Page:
“gig economy” is growing rapidly. Technology acceleration has enabled businesses like
Deliveroo to pioneer its working model in the UK. The increasing number of contractor jobs has risen from 1.3 million in 2018 to
4.7 million and it seems that more industries are shifting to an ad hoc basis when it comes to employing staff.
For insurers, this presents
a new opportunity to protect workers and employers. Gig economy workers do not necessarily need, or indeed want, to be insured all the time. They need dynamic cover that works when they do. The same goes for those hiring from the gig economy, who do not
want to be paying for coverage when it is not being used.
As the spheres of traditional and gig-economy insurance collide, and as technology solutions emerge to accommodate them both, insurers need to combine solutions to suit employers and employees equally.
However, due to terms dictated by current policies, which typically rely on fixed information about employees based on a standard model, insurers have struggled to adapt them for the gig economy.
Parameters for job roles are changing though and not all employees fit a standard model. Contract workers are frequently excluded from basic employment rights like sick days, minimum wage or health and safety insurance and employers are rarely expected to
make pension contributions for self-employed staff.
Logistics and manufacturing are traditionally the type of businesses that have benefitted most from hiring
contracted consultants, tradespeople and drivers. These industries have had to navigate a distinct lack of standards in insurance for on-demand employment for some time. Meanwhile, modern technology-enabled, high-value remote workers are feeling the pressure
to protect themselves against inconsistencies.
The insurance industry can play a positive role here, embracing new technology tools alongside emerging gig-economy job markets to help pave the way to a sustainable working model for them, rather than applying an unsuitable standard.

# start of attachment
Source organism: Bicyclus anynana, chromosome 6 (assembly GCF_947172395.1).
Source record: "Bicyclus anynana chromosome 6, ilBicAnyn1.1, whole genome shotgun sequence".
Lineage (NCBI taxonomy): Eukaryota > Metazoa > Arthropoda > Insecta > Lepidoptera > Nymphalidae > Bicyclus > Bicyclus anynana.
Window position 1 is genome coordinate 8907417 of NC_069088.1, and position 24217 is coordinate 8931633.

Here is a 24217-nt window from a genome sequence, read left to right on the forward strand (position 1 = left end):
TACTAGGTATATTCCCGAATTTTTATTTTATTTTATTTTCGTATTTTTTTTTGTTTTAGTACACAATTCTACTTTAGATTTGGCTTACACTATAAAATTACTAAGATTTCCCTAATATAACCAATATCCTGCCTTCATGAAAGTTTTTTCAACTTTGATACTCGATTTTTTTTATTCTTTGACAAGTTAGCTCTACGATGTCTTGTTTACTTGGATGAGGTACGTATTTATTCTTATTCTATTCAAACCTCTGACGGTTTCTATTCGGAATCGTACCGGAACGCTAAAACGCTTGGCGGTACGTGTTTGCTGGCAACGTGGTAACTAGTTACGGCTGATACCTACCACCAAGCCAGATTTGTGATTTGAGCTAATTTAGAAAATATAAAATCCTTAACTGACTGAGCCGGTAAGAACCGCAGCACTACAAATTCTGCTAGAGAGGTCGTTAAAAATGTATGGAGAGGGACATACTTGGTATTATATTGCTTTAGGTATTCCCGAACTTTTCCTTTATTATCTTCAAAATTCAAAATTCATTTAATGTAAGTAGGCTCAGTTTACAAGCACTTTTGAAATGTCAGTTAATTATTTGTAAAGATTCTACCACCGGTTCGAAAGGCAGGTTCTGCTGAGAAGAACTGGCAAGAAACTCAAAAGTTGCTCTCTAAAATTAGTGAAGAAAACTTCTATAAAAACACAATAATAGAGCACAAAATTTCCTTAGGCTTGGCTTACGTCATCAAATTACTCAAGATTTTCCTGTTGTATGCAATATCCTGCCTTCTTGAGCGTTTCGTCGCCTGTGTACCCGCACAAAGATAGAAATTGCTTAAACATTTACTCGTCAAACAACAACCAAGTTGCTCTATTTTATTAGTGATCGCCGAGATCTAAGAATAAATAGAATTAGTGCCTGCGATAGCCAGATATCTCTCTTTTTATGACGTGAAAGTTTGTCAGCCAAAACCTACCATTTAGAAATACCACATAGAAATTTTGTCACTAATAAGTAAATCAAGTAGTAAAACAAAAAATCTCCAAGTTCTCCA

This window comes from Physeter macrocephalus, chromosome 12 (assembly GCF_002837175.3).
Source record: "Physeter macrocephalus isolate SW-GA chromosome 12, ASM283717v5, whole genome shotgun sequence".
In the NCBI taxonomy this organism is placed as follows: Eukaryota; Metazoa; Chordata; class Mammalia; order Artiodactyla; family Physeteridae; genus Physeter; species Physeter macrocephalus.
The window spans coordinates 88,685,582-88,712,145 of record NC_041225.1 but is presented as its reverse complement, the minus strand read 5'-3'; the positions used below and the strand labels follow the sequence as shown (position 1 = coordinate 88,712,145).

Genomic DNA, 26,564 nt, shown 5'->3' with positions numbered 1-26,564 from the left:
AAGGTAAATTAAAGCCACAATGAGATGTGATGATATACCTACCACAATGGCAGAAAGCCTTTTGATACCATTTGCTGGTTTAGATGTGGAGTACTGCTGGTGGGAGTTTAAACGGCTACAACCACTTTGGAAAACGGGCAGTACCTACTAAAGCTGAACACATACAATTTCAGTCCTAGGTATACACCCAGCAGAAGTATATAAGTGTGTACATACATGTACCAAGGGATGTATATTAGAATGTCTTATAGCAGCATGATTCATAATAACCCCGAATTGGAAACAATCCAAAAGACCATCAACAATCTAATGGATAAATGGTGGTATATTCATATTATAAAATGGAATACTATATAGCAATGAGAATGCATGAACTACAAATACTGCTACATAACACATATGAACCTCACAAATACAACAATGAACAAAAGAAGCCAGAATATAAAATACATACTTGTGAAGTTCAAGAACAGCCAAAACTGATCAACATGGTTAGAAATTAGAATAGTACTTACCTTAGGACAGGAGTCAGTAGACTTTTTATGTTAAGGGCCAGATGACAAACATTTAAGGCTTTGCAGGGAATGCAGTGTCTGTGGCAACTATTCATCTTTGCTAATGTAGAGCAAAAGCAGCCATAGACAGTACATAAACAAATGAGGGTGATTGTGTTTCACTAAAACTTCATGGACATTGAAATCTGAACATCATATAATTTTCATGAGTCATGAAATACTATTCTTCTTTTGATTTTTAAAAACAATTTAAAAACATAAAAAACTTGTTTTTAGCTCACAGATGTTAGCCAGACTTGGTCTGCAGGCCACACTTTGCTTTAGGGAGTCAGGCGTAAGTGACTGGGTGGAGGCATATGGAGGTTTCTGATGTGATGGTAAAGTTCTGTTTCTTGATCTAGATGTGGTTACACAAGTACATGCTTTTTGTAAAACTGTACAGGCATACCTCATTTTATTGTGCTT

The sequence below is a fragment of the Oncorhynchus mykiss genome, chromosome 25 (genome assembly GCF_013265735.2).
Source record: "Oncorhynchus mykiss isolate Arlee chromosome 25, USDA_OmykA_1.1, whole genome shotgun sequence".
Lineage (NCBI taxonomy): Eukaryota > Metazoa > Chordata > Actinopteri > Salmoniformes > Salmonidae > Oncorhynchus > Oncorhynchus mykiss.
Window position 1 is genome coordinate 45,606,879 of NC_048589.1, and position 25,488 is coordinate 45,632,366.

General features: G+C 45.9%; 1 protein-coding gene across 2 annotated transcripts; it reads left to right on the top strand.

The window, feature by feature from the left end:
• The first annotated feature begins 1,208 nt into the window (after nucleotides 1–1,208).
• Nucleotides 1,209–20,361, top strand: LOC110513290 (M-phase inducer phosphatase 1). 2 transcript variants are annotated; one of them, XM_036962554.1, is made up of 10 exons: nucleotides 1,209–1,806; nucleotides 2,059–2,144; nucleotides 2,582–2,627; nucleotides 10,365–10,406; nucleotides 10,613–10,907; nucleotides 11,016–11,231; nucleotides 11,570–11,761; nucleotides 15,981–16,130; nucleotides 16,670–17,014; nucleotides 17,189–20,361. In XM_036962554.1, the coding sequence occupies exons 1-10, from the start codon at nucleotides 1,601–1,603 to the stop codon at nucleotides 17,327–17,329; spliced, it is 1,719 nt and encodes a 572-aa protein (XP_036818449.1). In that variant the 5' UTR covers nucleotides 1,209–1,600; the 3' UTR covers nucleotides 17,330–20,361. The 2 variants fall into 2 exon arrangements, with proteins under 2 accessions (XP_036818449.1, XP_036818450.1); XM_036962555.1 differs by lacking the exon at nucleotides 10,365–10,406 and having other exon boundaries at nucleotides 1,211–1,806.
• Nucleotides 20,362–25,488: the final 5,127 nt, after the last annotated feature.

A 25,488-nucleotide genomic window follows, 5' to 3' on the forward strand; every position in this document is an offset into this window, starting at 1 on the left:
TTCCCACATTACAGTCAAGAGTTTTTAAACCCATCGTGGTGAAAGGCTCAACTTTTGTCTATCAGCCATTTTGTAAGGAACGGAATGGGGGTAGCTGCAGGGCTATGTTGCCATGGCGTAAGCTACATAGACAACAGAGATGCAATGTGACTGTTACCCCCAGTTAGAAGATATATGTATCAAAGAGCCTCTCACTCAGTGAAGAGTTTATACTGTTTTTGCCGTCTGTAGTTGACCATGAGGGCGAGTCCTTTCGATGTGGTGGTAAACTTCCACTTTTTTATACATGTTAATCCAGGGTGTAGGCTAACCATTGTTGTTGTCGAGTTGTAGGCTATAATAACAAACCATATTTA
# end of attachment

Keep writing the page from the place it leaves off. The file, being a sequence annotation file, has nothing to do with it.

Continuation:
As larger gig economy employers, such as
Uber, address pressures to review their business models to
meet the expectations of legislators things are changing. Efforts are now being made by some employers to create comprehensive insurance solutions in-house and
via partnerships by leveraging technology.
The US market is leading the way in changing employment regulations with freelancer unions campaigning for better compensation standards for health, disability and unemployment cover. The UK is seeing similar pressure to require companies to address inequalities
in employment rights.
Insurers should not neglect the opportunity presented by gig-economy workers. The shifts happening now may lead to a much larger movement from full-time employment to temporary work placements, which offers the benefit of flexibility and income diversification.
Insurtechs are beginning to be recognised as a viable option in providing relevant, innovative usage-based insurance products for the gig economy.
Zego, the usage-based vehicle insurance provider, was recently
the first UK insurtech to be awarded its own insurance licence to address the problem of long-term vehicle insurance as a default for gig-economy drivers. While the insurance industry begins to take insurtechs more seriously, others like
Stripe, which combats slow payment of freelancers, and
CoverWallet, an open API which connects usage-based working models to an insurer’s existing technology platform, are emerging on the scene to close the insurance gap further.
Appropriate products that support the gig economy are already in high demand, with
50 percent of independent workers not covered for situations such as unemployment, so speedy delivery to market of new products and related services is crucial. Whether gig economy work provides secondary or primary income for workers, technology will provide
the answers to sustaining a fair model as it continues to disrupt the ways we work and live.